National Affairs: New World Salon

It was a house where "Roosevelt at 43 could not be taken seriously." It was a salon such as Dr. Johnson and his Literary Club would have never thought possible on the barbarous shores of the New World.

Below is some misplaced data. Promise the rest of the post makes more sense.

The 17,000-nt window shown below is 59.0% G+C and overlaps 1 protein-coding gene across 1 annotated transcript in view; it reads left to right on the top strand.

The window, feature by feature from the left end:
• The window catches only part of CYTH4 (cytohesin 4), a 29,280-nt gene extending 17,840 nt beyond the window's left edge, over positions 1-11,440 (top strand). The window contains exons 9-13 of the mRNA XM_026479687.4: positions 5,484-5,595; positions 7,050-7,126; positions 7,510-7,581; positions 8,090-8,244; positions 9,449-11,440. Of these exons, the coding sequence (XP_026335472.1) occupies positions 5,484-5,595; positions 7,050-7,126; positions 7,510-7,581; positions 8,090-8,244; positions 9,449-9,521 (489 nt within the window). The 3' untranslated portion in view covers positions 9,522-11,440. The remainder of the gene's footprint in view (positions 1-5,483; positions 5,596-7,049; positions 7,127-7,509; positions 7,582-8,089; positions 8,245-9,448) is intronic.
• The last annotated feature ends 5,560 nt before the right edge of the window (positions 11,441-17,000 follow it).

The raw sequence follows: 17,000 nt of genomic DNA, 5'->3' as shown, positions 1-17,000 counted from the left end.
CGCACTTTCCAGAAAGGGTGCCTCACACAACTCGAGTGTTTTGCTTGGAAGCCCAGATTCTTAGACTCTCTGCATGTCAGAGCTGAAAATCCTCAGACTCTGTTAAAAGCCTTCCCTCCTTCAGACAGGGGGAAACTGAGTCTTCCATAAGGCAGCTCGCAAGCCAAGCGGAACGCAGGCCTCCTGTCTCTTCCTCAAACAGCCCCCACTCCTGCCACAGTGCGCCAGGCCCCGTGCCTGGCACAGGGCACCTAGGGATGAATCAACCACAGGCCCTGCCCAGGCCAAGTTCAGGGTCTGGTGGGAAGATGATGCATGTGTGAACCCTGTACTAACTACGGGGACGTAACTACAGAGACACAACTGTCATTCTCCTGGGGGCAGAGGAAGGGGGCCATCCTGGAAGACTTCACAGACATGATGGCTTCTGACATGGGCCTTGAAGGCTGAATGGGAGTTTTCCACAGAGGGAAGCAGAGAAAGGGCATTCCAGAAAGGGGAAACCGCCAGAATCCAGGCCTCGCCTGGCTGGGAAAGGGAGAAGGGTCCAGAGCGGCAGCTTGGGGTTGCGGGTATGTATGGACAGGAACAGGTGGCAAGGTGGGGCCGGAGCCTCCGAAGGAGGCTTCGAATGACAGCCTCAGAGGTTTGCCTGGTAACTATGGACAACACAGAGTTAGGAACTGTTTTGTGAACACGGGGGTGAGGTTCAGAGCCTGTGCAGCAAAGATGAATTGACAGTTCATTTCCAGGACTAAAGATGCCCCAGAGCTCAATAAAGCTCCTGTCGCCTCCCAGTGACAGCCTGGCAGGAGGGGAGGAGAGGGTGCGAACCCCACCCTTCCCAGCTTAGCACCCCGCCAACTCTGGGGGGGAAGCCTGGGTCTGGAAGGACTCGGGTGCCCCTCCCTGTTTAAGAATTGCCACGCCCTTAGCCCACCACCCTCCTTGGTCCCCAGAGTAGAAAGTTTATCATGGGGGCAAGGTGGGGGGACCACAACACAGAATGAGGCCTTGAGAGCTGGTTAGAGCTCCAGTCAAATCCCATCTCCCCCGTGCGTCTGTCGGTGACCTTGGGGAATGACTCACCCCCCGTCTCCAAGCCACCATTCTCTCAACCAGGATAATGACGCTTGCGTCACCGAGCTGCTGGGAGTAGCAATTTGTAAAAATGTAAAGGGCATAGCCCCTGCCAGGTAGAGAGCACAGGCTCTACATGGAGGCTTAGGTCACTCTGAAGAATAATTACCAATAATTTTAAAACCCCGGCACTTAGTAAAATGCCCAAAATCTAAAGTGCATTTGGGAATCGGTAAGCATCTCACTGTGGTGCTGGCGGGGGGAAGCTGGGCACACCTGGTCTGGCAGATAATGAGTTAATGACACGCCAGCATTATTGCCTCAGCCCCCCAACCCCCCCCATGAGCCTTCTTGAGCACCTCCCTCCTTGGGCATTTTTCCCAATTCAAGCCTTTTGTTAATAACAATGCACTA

In 1884 H. H. Richardson, probably the first great genius among American architects, built twin houses on La Fayette Square in Washington, D. C. One was the home of Henry Adams, historian, man of letters; in the other lived John Hay, statesman. Mr. Hay became Ambassador to the Court of St. James's, then Secretary of State under Presidents McKinley and Roosevelt. Imperceptibly, inevitably,...

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